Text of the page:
In our study, we compared each component of Robinson's cytological grading system and the overall grade achieved by this grading system for breast carcinoma with histological grading using Elston–Ellis modification of Scarff–Bloom–Richardson grading system.

The study has shown an agreement between cytological and histological grades in 144 of the 150 cases establishing a significant correlation (P< 0.01, Spearman's rank correlation coefficient = 0.97) between the two grading systems. In six cases, a discrepancy was observed, where cases assigned grade 1 on cytology were assigned grade 2 on histology. This may have resulted due to the inability of the cytological grading system to objectively assess the degree of tubule formation and mitotic index, both of which are components of the histological grade. Robinson's cytological grading system relies on cell dissociation as a surrogate for tubule formation, as a means to assess the degree of differentiation of a carcinoma. In well-differentiated carcinomas, cohesive clusters on smears reflect tubular structures, whereas a widespread distribution of isolated malignant cells reflects diffuse infiltration of breast tissue by malignant cells.

Cellular pleomorphism, on the contrary, is a prominent feature of both cytological and histological grading systems, thus contributing to the similarity in the corresponding grades assigned to the tumors by the two systems. Pleomorphism is a subjective intrasample morphologic variation of nuclear size and shape. On cytology, four components of cell pleomorphism were assessed separately—cell uniformity (similarity of cell appearance), nuclear size, nuclear outline and chromatin pattern, each adding strength to the one feature of the histological grading system which can be reliably assessed on cytological smears.

The significant correlation between the cytological and the histological grades as observed in our study is supported by the studies of Robinson et al., Frias et al., and Pradhan et al. who had used the same grading system as us.[4],[6],[10] Moroz et al. and Khan et al., using their respective cytological grading systems, have demonstrated similar results.[5],[7]

In addition, our study showed a significant correlation (P< 0.05) between the score of each cytological feature and the corresponding histological grade. Robinson et al. and Khan et al., in their studies, have found similar results.[4],[7] This would be expected because each of the cytological features reflects two of the three parameters evaluated in the histological grade.

Of the six cytological features evaluated in our study, cell uniformity (Kappa coefficient = 0.50) and large, abnormal nucleoli (Kappa coefficient = 0.52) were found to have a better correlation with the histological grade. Cell uniformity, as reflected by nuclear pleomorphism, has been found to be a significant feature in Moroz's and Robles-Frias' study.[5],[6] This feature is straightforward to assess and correlates with nuclear pleomorphism on histology, which is one of the components of the Bloom Richardson system. Cell uniformity is of paramount interest in cytological examination because tubule formation and mitotic index are difficult to evaluate cytologically.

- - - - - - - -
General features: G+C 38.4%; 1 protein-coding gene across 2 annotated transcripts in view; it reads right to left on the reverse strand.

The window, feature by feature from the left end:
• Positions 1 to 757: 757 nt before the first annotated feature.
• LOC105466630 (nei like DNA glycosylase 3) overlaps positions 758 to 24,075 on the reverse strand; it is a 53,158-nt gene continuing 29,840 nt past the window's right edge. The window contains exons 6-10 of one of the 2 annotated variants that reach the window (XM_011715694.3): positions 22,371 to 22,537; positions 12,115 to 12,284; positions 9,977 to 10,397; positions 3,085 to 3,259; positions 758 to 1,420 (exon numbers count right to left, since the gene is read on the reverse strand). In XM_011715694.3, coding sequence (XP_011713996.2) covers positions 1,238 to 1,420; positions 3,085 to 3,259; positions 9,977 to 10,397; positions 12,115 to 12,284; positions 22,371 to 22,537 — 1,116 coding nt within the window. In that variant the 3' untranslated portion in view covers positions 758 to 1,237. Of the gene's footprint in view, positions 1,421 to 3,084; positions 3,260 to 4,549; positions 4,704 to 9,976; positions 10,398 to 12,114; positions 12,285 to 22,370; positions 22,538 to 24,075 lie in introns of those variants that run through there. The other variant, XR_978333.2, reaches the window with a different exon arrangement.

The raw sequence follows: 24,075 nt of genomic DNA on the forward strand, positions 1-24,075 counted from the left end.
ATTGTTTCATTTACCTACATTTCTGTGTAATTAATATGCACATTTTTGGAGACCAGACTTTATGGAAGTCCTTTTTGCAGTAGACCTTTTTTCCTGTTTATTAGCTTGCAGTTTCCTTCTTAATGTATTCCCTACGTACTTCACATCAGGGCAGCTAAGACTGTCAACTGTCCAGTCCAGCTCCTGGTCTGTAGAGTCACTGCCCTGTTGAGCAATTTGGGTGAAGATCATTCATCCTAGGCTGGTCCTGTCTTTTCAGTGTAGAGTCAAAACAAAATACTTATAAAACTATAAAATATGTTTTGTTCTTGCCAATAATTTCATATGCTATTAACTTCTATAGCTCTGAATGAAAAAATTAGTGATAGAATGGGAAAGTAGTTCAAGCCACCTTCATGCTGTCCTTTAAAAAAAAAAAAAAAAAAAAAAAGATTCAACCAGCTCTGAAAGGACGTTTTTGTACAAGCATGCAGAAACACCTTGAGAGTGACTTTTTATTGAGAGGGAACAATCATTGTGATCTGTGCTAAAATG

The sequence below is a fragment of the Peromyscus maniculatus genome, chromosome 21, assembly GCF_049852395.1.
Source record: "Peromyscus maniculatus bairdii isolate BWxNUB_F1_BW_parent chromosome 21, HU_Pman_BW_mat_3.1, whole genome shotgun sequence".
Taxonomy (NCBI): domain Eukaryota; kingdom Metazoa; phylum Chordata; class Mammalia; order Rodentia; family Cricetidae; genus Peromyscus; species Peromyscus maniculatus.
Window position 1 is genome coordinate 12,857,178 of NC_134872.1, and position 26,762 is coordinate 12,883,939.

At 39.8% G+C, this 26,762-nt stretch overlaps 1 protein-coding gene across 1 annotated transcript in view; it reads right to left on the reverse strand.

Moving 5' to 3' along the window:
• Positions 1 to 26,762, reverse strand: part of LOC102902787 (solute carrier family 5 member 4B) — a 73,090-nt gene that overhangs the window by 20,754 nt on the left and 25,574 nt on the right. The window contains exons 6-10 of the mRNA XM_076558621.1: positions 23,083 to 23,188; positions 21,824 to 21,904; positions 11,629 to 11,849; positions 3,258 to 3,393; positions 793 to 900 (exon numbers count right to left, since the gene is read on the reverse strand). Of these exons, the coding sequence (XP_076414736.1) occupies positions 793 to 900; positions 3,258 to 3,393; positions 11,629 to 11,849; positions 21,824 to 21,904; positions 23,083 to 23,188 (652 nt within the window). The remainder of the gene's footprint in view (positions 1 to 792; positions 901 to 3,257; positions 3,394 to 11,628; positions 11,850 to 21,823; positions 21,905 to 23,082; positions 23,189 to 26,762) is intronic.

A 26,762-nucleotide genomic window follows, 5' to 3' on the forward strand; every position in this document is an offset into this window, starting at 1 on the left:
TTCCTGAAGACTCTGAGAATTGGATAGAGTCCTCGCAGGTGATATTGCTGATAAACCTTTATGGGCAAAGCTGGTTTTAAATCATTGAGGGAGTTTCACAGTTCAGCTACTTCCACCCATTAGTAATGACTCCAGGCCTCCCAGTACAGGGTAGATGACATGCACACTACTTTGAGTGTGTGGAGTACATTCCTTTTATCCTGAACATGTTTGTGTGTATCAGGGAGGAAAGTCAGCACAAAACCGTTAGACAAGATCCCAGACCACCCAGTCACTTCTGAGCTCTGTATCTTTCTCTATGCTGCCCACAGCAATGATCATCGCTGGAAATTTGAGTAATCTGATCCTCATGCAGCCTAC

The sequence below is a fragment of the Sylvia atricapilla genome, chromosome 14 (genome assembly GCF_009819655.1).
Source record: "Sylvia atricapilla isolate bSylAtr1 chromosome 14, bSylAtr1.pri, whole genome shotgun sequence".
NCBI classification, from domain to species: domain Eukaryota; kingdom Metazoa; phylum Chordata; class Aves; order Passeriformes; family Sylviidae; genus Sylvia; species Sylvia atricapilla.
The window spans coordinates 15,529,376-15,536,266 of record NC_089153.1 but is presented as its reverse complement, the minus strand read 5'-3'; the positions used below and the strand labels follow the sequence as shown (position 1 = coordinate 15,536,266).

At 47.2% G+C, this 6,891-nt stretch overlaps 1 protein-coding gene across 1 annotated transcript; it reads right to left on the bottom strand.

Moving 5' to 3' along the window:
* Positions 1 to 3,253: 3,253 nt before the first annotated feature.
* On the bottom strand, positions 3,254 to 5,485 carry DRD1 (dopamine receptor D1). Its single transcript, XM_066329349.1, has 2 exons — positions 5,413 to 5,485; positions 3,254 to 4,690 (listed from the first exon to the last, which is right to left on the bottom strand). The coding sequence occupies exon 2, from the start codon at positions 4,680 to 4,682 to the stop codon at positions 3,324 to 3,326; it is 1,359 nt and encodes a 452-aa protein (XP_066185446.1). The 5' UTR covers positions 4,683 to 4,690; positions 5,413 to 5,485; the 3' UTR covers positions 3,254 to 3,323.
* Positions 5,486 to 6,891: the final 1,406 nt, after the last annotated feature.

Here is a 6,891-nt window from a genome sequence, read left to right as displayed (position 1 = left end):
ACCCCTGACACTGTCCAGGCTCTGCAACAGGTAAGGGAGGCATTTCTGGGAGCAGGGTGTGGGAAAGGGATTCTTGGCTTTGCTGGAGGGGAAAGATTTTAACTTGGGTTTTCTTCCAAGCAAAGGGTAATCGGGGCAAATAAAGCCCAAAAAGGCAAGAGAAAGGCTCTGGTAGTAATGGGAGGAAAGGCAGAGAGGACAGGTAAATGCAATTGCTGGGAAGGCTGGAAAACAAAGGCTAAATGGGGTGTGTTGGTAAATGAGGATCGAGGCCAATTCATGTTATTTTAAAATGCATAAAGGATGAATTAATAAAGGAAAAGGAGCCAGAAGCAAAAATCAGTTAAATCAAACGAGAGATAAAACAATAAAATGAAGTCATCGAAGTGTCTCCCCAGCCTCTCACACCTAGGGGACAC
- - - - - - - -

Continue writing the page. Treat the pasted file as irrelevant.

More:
The appearance of nucleoli is the other important feature that we found to correlate well with the histological grade. The appearance of nucleoli has also been noted as important by Moroz et al. and Khan et al. in predicting the histological grade.[5],[7]

To conclude, our study has shown that cytological grading of breast carcinoma by Robinson's system reliably correlates with histological grading by Elston–Ellis modification of Scarff-Bloom-Richardson grading system, and therefore, it is possible to accurately grade invasive ductal carcinoma of breast on FNAC. This study has identified the most reliable cytological features of Robinson's system in grading of FNAC smears of invasive duct carcinomas, i.e., cell uniformity and nucleolar prominence. This allows accurate prognostic evaluation, in addition to diagnosis on simple FNAC material, without additional morbidity or expense to the patient. This is particularly valuable in resource-constrained healthcare facilities where patients are exposed to neoadjuvant therapy prior to definitive surgery based on preoperative FNAC diagnosis.

Financial support and sponsorship

Nil.

Conflicts of interest

There are no conflicts of interest.



 
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Correspondence Address:
Dr. Anamika Sinha
Department of Pathology, Base Hospital and ACMS, Delhi Cantt - 110 010, New Delhi
India
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Source of Support: None, Conflict of Interest: None


DOI: 10.4103/JOC.JOC_2_18